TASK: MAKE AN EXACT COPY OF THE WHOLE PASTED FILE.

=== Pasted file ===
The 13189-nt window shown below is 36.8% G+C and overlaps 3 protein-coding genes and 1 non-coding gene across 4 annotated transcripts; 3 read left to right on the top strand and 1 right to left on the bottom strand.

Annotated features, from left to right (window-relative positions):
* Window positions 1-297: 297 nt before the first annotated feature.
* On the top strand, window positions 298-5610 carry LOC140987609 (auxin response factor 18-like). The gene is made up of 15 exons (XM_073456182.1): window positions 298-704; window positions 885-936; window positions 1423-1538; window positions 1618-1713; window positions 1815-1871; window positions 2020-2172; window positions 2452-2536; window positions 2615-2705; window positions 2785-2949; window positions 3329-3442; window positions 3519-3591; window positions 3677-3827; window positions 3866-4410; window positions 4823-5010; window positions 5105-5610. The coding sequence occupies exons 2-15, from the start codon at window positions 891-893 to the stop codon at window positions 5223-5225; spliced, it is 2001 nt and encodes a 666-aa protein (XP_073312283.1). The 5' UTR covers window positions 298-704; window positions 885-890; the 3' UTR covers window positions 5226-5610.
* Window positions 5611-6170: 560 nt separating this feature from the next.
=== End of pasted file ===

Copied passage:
The 13189-nt window shown below is 36.8% G+C and overlaps 3 protein-coding genes and 1 non-coding gene across 4 annotated transcripts; 3 read left to right on the top strand and 1 right to left on the bottom strand.

Annotated features, from left to right (window-relative positions):
* Window positions 1-297: 297 nt before the first annotated feature.
* On the top strand, window positions 298-5610 carry LOC140987609 (auxin response factor 18-like). The gene is made up of 15 exons (XM_073456182.1): window positions 298-704; window positions 885-936; window positions 1423-1538; window positions 1618-1713; window positions 1815-1871; window positions 2020-2172; window positions 2452-2536; window positions 2615-2705; window positions 2785-2949; window positions 3329-3442; window positions 3519-3591; window positions 3677-3827; window positions 3866-4410; window positions 4823-5010; window positions 5105-5610. The coding sequence occupies exons 2-15, from the start codon at window positions 891-893 to the stop codon at window positions 5223-5225; spliced, it is 2001 nt and encodes a 666-aa protein (XP_073312283.1). The 5' UTR covers window positions 298-704; window positions 885-890; the 3' UTR covers window positions 5226-5610.
* Window positions 5611-6170: 560 nt separating this feature from the next.